Oct 17 2014

I Like the OSR, but It’s Full of Nitwits

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A while back I made some observations about the “Old School Renaissance” (OSR)’s impact on D&D 5E, and I have been continuing to examine the topic. On the whole, I’ve come to the conclusion that I like the OSR, but it’s full of nitwits.

A little context may be in order here: I got into D&D early. Like, real early. 1979 early. That was the year (if my memory serves correctly) I was given a secondhand D&D Basic Set (2nd Printing), edited by J. Holmes (sometimes known as “the blue box”), for Christmas. And like other famous blue boxes, it was much bigger on the inside than it was on the outside. I didn’t actually ever get to play that, but I did read and absorb it for years.

I’m not being a hipster when I say you’ve probably never heard of the first game I actually ran– it’s just a literal fact. It was an obscure “buy ten miniatures and paint, plus here’s a dungeon game included” kit from Heritage USA called Dungeon Dwellers: Crypt of the Sorcerer. I then moved on to 1E AD&D and played that for many years, mostly skipping 2E all together.

So, y’know, I get what the old school is about. I was there, man. ;) And I also get (and mostly agree with) the principles that the current OSR is built on: player choice, setting immersion, emphasis on impartial GMs and clever, emergent play over mindless grindy combats and predestined storylines, etc. So naturally, I’m drawn to look at OSR gaming resources and discussion.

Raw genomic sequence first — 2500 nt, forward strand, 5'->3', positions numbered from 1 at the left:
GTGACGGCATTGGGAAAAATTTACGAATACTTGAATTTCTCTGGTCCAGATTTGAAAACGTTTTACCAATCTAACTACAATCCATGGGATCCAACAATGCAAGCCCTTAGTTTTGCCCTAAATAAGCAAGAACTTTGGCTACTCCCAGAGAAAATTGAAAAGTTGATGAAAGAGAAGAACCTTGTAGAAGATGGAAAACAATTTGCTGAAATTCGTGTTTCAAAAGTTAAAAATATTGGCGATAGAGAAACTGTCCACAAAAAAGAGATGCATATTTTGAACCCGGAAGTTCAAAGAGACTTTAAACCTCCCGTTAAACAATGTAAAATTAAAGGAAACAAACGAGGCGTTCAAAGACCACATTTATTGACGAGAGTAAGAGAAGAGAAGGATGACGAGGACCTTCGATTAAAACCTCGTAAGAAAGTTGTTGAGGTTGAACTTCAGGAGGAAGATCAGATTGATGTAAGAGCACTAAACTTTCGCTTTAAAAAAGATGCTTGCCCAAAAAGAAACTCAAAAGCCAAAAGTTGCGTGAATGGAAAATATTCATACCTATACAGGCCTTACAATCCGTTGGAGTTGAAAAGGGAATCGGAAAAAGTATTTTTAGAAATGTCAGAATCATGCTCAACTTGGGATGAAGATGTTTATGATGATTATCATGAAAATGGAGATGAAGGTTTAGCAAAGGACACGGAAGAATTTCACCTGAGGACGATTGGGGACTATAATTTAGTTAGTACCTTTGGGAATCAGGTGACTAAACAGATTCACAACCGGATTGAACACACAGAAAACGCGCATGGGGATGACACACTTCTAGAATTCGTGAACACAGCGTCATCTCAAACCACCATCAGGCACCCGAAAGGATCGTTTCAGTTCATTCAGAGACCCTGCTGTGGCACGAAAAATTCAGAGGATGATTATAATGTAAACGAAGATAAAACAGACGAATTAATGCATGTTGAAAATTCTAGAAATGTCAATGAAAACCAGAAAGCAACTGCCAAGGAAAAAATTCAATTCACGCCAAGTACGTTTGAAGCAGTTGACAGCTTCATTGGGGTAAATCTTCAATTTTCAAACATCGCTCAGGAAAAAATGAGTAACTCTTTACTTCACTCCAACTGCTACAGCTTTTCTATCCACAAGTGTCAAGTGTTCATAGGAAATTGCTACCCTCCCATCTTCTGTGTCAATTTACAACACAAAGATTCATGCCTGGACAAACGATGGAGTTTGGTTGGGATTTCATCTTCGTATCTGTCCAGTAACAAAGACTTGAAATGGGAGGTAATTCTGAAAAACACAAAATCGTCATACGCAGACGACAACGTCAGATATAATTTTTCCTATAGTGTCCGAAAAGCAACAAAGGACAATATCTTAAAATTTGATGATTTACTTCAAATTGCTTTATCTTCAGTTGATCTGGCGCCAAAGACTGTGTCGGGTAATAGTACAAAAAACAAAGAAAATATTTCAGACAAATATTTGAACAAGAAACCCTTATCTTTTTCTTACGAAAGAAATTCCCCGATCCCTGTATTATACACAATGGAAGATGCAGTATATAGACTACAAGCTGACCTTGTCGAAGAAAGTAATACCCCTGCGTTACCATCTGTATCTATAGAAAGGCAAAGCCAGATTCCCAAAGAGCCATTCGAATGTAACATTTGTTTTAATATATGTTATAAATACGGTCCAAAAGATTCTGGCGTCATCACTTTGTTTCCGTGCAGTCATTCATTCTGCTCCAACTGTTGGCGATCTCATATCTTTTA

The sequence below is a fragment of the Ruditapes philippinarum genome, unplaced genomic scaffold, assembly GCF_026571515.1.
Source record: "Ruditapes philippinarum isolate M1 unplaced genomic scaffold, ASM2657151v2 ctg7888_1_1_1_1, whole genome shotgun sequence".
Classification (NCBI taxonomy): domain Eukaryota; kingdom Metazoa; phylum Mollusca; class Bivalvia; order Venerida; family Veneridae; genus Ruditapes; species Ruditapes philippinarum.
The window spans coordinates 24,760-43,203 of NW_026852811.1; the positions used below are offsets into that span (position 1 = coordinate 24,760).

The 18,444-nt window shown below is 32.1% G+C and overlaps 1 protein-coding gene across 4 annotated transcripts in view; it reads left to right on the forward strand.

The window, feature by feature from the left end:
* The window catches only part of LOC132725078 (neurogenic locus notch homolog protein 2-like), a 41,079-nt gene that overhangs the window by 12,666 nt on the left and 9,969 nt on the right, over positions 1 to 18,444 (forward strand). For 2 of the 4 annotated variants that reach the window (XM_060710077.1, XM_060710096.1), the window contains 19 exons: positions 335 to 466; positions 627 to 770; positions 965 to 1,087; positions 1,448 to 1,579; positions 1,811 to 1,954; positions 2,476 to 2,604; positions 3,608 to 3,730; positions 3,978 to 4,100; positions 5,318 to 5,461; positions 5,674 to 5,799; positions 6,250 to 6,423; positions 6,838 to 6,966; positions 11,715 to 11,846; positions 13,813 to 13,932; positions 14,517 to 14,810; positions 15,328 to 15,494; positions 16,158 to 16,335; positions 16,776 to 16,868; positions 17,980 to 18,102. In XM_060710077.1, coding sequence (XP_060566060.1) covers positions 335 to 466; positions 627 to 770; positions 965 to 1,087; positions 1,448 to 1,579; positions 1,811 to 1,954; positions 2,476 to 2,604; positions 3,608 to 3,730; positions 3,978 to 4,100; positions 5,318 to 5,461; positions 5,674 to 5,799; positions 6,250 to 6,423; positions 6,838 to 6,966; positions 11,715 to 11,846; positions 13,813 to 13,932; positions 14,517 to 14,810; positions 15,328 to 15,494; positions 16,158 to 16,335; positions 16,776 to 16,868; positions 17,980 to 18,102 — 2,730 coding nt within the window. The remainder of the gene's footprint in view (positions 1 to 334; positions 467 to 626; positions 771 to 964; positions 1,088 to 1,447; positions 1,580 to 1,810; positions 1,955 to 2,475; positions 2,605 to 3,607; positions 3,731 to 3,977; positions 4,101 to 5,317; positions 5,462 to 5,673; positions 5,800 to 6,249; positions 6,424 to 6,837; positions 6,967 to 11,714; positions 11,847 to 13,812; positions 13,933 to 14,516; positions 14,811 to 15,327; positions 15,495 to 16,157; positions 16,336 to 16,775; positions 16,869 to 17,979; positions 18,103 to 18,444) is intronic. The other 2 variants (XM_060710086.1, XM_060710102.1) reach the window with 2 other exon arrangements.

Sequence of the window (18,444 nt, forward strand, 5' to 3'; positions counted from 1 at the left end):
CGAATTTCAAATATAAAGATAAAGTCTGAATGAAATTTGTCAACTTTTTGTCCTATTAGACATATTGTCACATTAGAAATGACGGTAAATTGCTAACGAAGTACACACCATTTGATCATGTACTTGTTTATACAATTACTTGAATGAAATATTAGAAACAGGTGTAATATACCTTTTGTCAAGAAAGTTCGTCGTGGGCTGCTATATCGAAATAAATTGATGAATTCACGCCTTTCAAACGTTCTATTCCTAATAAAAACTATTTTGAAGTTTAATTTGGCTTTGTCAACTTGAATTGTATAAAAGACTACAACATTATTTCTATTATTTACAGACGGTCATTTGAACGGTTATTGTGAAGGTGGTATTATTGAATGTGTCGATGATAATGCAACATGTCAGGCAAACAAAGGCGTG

But wow, some of the dumb shit OSR bloggers say. XD Like any movement that’s half (or more) defined by what they dislike rather than what they like, they get into purity wars about who’s More OSR Than Thou, divide the world into badwrongfun “new school” and goodrightfun “old school,” and go through all sorts of weird gyrations to negate any actual, valid criticism of older games (or newer games that cleave to OSR aesthetics).

When you’ve got Arnesians claiming “more cred” than Gygaxians, people arguing that a moody cover of a hapless adventurer being carried off by a tentacle is too “new school” because it was created in Photoshop by some person other than Erol Otus, or (here’s a weird one that really exists) bloggers asserting that contemporary RPGs are all about “exploring your character’s sexual preferences,” it quickly becomes clear that what you’ve really got going on is a cult, just as myopic and talking-to-itself as any other.

So, honestly, I’m glad 5E was influenced by the OSR, because 4E really was awful in so many ways, but I’m also glad that the OSR is not the only influence on it. And while I’m sympathetic to what actual philosophical underpinnings the OSR has, I am not hitching my star to that wagon!

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